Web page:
Haggerty: B's fourth line needs to bring more energy


Haggerty: B's fourth line needs to bring more energy

The barometer for the Bruins, on so many levels, is the energy, effectiveness and wrecking-ball nature of their fourth line.

When things are going well in the land of Black and Gold, Shawn Thornton, Gregory Campbell and Daniel Paille are breathing hot fire on the ice, pounding other teams with a relentless, punishing forecheck and reversing the momentum in games when things arent going well.

The fourth line was an unrelenting key to Bostons success last year, and never was that more obvious than Bostons Game 7 triumph over Vancouver. The trio of Thornton, Paille and Campbell set the emotional and physical tone in the first period with shift after shift of tone-setting energy that the more skilled Bs players followed to victory.

Its become a part of Boston sports radio shtick to chide the Bs coaching staff for his fourth-line adoration, but the proof was in the winning last season.

We always use Game 7 of the Finals as an example of their importance, said Claude Julien of his fourth line importance. In the first period they got us going when we put those guys out there, and we hemmed Vancouver in their own end. They did such a great job of forechecking and gave us all kinds of energy.

Thats the kind of role theyve played for us since theyve come together and we need them to continue to do that.

But those energy-altering shifts havent come with the same kind of regularity for the Bruins this season. The Merlot Line has been far from that this season along with the rest of a Bs team finding it difficult to get their motor started. Campbell, Paille and Thornton have accounted for one point in the first eight games, and have a combined for an aggregate minus-10 as a line.

Julien sees a group of skaters that are perhaps a tad too jumpy with their shots in the early going of the season. They need to take a breath, remember their positioning with and without the puck and start creating better scoring chances off the cycle.

The one thing they do so well for us is hold the puck in the offensive zone. It seems like theyre looking to shoot right away when they can hang onto it and make better plays, said Julien. Its about getting back into those good habits and cycling the puck well, and it seemed like last year when they shot the puck there was somebody around the net to jump on the rebound. Right now they just want to throw it right at the net, and thats not always the right choice.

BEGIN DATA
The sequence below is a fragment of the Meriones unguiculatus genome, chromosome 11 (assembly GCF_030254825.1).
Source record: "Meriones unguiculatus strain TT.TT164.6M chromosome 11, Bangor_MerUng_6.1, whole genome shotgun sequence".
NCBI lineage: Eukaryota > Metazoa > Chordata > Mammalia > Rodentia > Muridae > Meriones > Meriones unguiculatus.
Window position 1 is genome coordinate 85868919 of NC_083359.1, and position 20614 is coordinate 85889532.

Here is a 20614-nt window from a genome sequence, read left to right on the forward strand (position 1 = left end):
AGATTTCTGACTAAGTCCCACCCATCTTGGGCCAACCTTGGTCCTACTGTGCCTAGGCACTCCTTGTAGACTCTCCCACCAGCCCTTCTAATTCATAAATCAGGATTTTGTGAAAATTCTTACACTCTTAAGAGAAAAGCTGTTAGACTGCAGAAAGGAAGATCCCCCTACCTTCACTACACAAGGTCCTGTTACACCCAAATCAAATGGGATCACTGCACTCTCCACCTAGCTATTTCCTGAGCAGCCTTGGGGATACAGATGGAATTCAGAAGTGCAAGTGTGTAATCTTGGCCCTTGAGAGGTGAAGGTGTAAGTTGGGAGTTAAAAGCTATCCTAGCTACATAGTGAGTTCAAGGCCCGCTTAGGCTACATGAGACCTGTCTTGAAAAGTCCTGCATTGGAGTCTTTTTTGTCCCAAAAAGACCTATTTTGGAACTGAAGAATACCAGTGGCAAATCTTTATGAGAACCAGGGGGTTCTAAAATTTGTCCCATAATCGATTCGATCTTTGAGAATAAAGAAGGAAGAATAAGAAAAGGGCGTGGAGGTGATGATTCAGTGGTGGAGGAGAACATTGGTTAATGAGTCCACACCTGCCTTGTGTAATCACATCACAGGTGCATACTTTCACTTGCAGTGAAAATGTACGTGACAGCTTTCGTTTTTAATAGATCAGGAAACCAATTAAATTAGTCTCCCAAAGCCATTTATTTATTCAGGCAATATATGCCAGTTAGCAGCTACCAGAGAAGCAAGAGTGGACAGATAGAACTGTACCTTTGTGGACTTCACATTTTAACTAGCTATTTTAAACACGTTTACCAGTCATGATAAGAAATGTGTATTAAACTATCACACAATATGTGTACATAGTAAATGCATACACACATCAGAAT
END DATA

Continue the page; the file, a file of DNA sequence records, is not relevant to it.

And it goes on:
They know they need to be better.

The Bruins simply need them to be better if theyre going to again develop that wave-after-wave attack rolling all four lines that typified their run to the Cup last season. The fourth line isnt going to completely lift the Bruins out of the offensive doldrums that have them scoring almost a full goal less per game than last season through the first few weeks.

But the fourth line can help bring some much-needed energy to once and for all help eradicate the hangover haze thats been hanging over the hockey team in October. Campbell was unceremoniously frank when asked if the fourth line is on the right track eight games into the new season.

Not really. I think we still have some work to do," said Campbell, who is scoreless with 5 shots on net and a minus-3 in eight games "Regardless of whether or not were scoring, its creating chances and having that puck possession time thats important for our line. The goals will come if we get the chances. We put a lot pressure on ourselves as a line, and its important for us to contribute.

When things arent going well you need everybody to step up and contribute. Ill be the first to say that we need more from me. Its a matter of owning the puck and creating chances for ourselves, and being smarter with the puck. Were always going to work hard, but it comes to working smarter to create chances for ourselves.

Judging by Campbells unflinching assessment of himself and the team, the Bs fourth line is acutely aware they need to be better.

Thornton admitted the trio conducted a little meeting amongst themselves prior to Thursday nights game against the Maple Leafs to get on the same page. They knew they needed to be more effective and got back to basics against the Leafs.

Thornton dropped the gloves in two straight games that helped his team tap into the emotional component, and their puck possession has been better in the offensive zone over the last several games. But it takes more than a couple of games to truly change the momentum tide, and they know theyre not there yet.